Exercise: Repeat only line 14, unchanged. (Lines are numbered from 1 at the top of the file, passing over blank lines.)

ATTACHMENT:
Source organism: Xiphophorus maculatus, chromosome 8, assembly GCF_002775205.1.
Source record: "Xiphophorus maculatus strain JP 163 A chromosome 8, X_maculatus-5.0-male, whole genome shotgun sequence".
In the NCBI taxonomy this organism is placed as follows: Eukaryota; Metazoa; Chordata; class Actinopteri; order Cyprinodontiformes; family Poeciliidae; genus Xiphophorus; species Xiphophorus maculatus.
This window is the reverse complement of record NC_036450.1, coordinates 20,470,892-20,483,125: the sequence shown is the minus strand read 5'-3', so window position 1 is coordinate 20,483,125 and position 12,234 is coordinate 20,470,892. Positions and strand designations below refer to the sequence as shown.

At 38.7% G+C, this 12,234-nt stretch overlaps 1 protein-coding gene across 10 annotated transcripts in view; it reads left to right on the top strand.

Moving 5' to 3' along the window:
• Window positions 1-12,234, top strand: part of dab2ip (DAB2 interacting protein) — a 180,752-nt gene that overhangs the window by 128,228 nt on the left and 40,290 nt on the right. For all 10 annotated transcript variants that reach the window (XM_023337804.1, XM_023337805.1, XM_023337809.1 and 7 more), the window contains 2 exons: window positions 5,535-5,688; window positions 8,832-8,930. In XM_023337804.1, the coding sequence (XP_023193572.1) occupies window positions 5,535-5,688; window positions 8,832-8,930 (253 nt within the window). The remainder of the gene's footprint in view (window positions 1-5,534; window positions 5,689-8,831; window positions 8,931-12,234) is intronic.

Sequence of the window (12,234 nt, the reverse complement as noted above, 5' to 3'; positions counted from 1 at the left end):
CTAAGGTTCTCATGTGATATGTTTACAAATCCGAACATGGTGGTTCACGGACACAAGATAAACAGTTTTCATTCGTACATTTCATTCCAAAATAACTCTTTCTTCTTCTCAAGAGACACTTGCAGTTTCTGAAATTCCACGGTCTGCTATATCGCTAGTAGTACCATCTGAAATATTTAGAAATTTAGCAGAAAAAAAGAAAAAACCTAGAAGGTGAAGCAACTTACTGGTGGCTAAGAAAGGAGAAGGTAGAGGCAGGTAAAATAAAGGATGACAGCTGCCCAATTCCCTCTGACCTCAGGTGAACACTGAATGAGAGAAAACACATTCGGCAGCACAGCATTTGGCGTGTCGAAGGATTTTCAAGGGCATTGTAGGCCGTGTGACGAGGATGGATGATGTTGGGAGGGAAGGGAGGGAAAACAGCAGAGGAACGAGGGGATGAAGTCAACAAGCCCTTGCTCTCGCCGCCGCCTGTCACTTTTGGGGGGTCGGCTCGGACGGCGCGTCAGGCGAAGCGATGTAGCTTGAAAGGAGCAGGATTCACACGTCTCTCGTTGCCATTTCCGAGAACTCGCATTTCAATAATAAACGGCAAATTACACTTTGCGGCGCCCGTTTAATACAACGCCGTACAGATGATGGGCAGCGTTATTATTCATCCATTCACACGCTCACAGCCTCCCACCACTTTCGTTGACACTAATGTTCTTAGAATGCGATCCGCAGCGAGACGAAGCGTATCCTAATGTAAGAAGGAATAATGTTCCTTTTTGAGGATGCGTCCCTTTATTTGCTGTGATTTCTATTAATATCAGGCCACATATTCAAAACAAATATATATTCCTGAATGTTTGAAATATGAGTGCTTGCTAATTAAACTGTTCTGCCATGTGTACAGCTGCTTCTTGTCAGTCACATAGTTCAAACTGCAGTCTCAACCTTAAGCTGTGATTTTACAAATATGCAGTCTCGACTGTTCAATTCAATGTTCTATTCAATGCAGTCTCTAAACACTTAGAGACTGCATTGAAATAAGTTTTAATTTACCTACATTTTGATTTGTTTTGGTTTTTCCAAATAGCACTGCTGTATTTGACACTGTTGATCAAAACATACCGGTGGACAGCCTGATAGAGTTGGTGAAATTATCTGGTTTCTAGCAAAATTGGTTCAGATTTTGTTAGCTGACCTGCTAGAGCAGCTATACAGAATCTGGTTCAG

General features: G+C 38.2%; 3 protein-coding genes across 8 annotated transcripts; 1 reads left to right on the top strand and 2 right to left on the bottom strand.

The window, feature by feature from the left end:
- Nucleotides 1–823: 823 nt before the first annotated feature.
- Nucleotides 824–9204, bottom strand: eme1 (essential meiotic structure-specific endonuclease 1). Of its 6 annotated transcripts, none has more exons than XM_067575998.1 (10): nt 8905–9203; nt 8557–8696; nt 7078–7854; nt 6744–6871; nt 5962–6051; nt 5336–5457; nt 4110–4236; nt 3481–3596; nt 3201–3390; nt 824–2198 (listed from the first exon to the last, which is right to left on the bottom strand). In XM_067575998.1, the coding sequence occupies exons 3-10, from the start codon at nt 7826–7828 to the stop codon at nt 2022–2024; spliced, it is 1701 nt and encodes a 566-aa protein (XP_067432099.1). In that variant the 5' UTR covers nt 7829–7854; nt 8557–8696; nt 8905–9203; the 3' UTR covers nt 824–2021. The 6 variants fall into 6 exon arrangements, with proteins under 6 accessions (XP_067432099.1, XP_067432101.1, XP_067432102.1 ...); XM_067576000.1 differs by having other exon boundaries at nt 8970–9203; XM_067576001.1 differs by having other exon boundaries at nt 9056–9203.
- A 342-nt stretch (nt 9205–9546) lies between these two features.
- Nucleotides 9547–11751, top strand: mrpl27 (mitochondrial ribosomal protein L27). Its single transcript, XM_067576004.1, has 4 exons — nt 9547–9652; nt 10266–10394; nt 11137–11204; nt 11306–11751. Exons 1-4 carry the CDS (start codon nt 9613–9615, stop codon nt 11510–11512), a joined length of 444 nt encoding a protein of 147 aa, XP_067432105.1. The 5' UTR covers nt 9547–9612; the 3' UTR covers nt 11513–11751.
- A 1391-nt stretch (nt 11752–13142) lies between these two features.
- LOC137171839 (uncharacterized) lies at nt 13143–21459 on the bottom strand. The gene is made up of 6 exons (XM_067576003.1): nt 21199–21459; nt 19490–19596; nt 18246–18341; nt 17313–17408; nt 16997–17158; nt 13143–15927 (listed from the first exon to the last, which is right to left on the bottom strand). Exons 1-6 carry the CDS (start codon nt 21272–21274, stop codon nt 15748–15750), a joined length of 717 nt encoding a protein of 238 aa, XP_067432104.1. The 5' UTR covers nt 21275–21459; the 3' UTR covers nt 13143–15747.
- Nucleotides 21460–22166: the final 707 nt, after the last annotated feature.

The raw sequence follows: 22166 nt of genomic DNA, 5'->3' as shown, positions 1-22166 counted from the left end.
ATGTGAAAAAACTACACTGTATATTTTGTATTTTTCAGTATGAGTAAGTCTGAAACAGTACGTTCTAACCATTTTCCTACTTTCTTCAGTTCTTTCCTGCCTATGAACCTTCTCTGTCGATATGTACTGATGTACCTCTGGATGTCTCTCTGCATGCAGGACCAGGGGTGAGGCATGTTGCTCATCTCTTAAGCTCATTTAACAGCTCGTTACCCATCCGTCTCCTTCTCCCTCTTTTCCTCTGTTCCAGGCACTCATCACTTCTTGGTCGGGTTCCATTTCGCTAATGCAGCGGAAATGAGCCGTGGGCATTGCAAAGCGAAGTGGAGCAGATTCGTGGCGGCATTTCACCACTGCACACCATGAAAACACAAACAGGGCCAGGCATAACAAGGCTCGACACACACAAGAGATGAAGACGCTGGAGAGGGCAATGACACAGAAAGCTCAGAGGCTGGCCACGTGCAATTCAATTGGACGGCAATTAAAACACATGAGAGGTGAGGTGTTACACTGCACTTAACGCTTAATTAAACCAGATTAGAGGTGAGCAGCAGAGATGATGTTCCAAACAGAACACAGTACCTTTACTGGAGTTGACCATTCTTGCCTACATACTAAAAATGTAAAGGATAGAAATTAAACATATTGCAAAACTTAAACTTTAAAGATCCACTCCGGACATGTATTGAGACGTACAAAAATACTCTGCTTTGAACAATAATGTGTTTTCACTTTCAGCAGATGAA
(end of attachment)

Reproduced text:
- A 342-nt stretch (nt 9205–9546) lies between these two features.